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High-resolution Manometry Findings in Patients After Sclerotherapy for Esophageal Varices.

BACKGROUND/AIMS: Endoscopic therapy for esophageal varices may lead to esophageal dysmotility. High-resolution manometry is probably the more adequate tool to measure esophageal motility in these patients. This study aimed to evaluate esophageal motility using high resolution manometry following eradication of esophageal varices by endoscopic sclerotherapy.

METHODS: We studied 21 patients (11 women, age 52 [45-59] years). All patients underwent eradication of esophageal varices with endoscopic sclerotherapy and subsequent high resolution manometry.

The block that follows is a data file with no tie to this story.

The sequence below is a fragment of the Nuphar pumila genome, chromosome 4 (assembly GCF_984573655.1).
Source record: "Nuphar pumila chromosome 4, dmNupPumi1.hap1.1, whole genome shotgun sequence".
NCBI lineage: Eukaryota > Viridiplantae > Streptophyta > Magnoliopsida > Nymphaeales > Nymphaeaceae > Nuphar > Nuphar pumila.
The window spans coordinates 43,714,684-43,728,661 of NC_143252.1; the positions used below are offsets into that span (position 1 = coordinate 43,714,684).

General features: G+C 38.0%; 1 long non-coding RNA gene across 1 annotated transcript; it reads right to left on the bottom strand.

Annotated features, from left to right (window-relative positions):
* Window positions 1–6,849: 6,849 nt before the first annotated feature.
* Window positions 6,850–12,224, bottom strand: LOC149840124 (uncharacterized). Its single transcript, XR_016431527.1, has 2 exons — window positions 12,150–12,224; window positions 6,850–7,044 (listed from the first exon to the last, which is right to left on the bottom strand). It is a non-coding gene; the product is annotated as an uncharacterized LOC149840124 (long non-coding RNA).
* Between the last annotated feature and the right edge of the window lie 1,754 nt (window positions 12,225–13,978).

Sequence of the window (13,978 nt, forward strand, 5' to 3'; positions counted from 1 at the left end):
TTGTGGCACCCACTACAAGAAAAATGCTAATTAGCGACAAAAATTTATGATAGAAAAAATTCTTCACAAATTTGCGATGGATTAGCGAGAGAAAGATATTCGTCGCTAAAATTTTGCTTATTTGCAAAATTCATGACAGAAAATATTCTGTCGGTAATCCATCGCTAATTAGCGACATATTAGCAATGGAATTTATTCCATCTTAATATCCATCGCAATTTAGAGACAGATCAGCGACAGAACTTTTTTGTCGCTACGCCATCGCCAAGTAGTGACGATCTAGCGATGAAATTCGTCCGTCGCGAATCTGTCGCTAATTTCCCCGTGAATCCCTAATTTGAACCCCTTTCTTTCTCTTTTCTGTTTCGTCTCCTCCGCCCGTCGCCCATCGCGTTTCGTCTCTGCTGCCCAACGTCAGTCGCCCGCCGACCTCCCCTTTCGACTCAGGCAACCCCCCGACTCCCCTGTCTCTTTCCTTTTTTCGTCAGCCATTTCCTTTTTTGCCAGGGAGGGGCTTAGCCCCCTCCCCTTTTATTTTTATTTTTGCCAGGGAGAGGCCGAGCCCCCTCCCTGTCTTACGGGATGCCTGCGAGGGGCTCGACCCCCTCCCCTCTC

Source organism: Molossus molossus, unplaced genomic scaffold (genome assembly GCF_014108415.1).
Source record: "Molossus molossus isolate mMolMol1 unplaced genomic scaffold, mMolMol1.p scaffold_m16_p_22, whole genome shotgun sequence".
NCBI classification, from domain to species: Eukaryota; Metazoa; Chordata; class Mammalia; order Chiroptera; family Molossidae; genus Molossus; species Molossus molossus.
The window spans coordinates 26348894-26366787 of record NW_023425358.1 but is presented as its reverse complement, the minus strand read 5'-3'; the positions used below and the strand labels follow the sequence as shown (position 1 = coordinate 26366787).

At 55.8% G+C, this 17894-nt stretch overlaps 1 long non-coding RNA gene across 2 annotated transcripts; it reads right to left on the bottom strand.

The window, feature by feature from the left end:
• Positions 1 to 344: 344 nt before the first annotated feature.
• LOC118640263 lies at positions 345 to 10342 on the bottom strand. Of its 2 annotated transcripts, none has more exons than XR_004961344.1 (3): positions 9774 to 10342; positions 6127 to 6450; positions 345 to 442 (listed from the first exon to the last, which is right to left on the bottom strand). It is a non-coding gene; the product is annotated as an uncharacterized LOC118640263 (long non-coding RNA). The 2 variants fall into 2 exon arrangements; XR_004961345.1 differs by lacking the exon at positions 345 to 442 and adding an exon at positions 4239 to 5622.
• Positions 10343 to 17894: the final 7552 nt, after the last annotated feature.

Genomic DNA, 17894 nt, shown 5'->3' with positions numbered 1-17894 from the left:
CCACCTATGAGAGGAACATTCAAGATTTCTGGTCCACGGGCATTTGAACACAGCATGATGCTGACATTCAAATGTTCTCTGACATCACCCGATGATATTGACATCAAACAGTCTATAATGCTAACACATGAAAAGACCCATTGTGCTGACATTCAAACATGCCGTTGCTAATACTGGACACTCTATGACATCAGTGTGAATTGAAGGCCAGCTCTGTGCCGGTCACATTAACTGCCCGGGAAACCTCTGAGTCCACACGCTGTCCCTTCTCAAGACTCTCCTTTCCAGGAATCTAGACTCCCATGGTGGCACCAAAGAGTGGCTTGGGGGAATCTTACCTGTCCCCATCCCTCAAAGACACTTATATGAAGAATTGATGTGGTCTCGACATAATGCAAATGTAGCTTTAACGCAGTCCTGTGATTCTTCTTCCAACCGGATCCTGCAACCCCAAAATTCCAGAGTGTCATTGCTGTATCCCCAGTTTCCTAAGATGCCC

RESULTS: A significant percentage of defective lower esophageal sphincter (basal pressure 14.3 [8.0-20.0] mmHg; 43% hypertonic) and hypocontractility (distal esophageal amplitude 50 [31-64] mmHg; proximal esophageal amplitude 40 [31-61] mmHg; distal contractile integral 617 [403-920] mmHg·sec·cm; 48% ineffective) was noticed. Lower sphincter basal pressure and esophageal amplitude correlated inversely with the number of sessions (P < 0.001). No manometric parameter correlated with symptoms or interval between last endoscopy and manometry.

CONCLUSIONS: Esophageal motility after endoscopic sclerotherapy is characterized by: (1) defective lower sphincter and (2) defective and hypotensive peristalsis. Esophageal dysmotility is associated to an increased number of endoscopic sessions, but manometric parameters do not predict symptoms.

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